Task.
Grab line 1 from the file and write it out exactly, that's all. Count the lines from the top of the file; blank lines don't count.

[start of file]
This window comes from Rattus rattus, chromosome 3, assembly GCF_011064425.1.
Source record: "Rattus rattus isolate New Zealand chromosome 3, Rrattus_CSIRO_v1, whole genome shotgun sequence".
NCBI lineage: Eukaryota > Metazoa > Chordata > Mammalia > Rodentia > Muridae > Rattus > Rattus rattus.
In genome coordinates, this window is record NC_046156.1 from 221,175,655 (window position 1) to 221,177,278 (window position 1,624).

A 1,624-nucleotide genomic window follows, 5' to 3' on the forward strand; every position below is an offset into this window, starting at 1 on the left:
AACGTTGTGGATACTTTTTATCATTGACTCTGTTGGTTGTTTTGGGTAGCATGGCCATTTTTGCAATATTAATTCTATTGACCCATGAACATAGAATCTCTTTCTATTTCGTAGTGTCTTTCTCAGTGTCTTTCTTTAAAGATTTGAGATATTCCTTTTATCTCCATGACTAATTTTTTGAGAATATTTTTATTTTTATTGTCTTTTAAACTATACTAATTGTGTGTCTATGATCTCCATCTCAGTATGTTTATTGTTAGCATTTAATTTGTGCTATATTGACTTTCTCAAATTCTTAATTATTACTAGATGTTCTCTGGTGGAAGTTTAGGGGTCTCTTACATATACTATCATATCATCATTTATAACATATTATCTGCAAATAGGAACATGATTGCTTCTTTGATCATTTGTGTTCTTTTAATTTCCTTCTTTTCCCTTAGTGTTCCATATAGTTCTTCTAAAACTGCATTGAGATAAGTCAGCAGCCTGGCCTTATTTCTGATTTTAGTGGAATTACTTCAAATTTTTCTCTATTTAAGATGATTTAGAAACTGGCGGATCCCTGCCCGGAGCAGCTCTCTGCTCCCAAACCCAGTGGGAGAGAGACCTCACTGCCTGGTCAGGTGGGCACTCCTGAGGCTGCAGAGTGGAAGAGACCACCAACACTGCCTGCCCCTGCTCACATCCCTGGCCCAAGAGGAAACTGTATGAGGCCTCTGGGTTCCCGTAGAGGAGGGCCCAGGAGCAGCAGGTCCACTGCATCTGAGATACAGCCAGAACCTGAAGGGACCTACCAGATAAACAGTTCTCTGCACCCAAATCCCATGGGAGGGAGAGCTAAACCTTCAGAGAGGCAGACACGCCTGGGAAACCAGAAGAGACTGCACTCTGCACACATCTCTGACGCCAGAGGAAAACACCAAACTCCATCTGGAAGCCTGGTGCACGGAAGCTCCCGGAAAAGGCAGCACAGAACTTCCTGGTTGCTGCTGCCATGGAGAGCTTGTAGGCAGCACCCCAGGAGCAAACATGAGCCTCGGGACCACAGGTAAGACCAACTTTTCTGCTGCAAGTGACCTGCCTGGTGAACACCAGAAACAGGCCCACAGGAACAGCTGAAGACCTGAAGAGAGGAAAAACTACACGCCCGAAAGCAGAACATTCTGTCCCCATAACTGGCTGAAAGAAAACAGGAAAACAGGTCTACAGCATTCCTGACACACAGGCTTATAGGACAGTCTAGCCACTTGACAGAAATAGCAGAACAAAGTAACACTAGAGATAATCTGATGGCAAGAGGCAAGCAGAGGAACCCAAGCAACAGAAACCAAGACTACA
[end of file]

This window comes from Rattus rattus, chromosome 3, assembly GCF_011064425.1.